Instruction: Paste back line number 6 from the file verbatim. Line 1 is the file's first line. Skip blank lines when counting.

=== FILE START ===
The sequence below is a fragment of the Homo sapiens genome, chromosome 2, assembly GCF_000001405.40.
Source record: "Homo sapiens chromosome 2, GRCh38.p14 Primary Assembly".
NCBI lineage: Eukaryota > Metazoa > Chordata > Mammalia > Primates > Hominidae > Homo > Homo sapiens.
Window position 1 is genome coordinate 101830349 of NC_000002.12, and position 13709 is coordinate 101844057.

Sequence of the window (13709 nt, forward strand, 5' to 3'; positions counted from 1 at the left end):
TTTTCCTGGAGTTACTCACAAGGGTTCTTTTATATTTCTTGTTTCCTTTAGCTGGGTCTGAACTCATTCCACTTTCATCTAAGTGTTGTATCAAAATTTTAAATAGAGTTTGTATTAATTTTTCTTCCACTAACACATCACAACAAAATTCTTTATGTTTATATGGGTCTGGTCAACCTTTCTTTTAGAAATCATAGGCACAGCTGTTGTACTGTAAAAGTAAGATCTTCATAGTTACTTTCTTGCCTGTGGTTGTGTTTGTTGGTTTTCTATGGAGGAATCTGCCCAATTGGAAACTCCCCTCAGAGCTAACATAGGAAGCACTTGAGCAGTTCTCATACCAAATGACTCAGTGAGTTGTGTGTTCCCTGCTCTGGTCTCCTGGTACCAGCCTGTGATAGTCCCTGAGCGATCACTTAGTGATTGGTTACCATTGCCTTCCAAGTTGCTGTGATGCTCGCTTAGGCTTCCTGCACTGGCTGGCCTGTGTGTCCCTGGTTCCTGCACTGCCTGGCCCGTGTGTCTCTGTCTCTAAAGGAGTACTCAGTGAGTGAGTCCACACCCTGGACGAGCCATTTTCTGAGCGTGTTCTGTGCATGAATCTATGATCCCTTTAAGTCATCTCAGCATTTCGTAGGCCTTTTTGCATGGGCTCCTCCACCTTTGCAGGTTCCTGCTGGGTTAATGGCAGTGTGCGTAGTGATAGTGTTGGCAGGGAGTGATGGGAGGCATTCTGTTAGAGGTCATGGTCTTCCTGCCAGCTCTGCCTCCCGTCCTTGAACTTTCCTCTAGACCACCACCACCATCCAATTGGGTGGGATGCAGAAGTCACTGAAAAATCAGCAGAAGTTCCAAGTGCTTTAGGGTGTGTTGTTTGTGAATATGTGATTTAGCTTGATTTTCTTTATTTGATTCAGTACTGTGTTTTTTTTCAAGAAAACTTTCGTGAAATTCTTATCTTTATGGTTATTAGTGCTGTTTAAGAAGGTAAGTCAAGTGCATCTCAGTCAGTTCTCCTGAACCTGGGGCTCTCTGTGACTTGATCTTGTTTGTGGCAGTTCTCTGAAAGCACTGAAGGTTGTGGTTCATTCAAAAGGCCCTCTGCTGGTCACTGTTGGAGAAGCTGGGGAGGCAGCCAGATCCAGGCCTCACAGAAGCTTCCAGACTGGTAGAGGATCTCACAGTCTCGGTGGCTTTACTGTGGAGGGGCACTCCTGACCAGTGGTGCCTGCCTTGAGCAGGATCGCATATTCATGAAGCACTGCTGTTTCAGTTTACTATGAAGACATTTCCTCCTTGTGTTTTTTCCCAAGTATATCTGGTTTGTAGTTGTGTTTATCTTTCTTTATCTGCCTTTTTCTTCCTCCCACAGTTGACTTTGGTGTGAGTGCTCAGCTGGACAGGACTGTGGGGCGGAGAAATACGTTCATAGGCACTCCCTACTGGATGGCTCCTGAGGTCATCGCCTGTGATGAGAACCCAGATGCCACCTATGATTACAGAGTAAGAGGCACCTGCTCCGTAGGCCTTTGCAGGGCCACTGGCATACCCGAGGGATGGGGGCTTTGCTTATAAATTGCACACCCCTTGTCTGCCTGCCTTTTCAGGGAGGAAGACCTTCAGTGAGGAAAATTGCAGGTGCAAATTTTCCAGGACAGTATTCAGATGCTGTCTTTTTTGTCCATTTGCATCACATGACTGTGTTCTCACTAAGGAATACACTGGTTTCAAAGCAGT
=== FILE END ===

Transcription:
TTTTCCTGGAGTTACTCACAAGGGTTCTTTTATATTTCTTGTTTCCTTTAGCTGGGTCTGAACTCATTCCACTTTCATCTAAGTGTTGTATCAAAATTTTAAATAGAGTTTGTATTAATTTTTCTTCCACTAACACATCACAACAAAATTCTTTATGTTTATATGGGTCTGGTCAACCTTTCTTTTAGAAATCATAGGCACAGCTGTTGTACTGTAAAAGTAAGATCTTCATAGTTACTTTCTTGCCTGTGGTTGTGTTTGTTGGTTTTCTATGGAGGAATCTGCCCAATTGGAAACTCCCCTCAGAGCTAACATAGGAAGCACTTGAGCAGTTCTCATACCAAATGACTCAGTGAGTTGTGTGTTCCCTGCTCTGGTCTCCTGGTACCAGCCTGTGATAGTCCCTGAGCGATCACTTAGTGATTGGTTACCATTGCCTTCCAAGTTGCTGTGATGCTCGCTTAGGCTTCCTGCACTGGCTGGCCTGTGTGTCCCTGGTTCCTGCACTGCCTGGCCCGTGTGTCTCTGTCTCTAAAGGAGTACTCAGTGAGTGAGTCCACACCCTGGACGAGCCATTTTCTGAGCGTGTTCTGTGCATGAATCTATGATCCCTTTAAGTCATCTCAGCATTTCGTAGGCCTTTTTGCATGGGCTCCTCCACCTTTGCAGGTTCCTGCTGGGTTAATGGCAGTGTGCGTAGTGATAGTGTTGGCAGGGAGTGATGGGAGGCATTCTGTTAGAGGTCATGGTCTTCCTGCCAGCTCTGCCTCCCGTCCTTGAACTTTCCTCTAGACCACCACCACCATCCAATTGGGTGGGATGCAGAAGTCACTGAAAAATCAGCAGAAGTTCCAAGTGCTTTAGGGTGTGTTGTTTGTGAATATGTGATTTAGCTTGATTTTCTTTATTTGATTCAGTACTGTGTTTTTTTTCAAGAAAACTTTCGTGAAATTCTTATCTTTATGGTTATTAGTGCTGTTTAAGAAGGTAAGTCAAGTGCATCTCAGTCAGTTCTCCTGAACCTGGGGCTCTCTGTGACTTGATCTTGTTTGTGGCAGTTCTCTGAAAGCACTGAAGGTTGTGGTTCATTCAAAAGGCCCTCTGCTGGTCACTGTTGGAGAAGCTGGGGAGGCAGCCAGATCCAGGCCTCACAGAAGCTTCCAGACTGGTAGAGGATCTCACAGTCTCGGTGGCTTTACTGTGGAGGGGCACTCCTGACCAGTGGTGCCTGCCTTGAGCAGGATCGCATATTCATGAAGCACTGCTGTTTCAGTTTACTATGAAGACATTTCCTCCTTGTGTTTTTTCCCAAGTATATCTGGTTTGTAGTTGTGTTTATCTTTCTTTATCTGCCTTTTTCTTCCTCCCACAGTTGACTTTGGTGTGAGTGCTCAGCTGGACAGGACTGTGGGGCGGAGAAATACGTTCATAGGCACTCCCTACTGGATGGCTCCTGAGGTCATCGCCTGTGATGAGAACCCAGATGCCACCTATGATTACAGAGTAAGAGGCACCTGCTCCGTAGGCCTTTGCAGGGCCACTGGCATACCCGAGGGATGGGGGCTTTGCTTATAAATTGCACACCCCTTGTCTGCCTGCCTTTTCAGGGAGGAAGACCTTCAGTGAGGAAAATTGCAGGTGCAAATTTTCCAGGACAGTATTCAGATGCTGTCTTTTTTGTCCATTTGCATCACATGACTGTGTTCTCACTAAGGAATACACTGGTTTCAAAGCAGT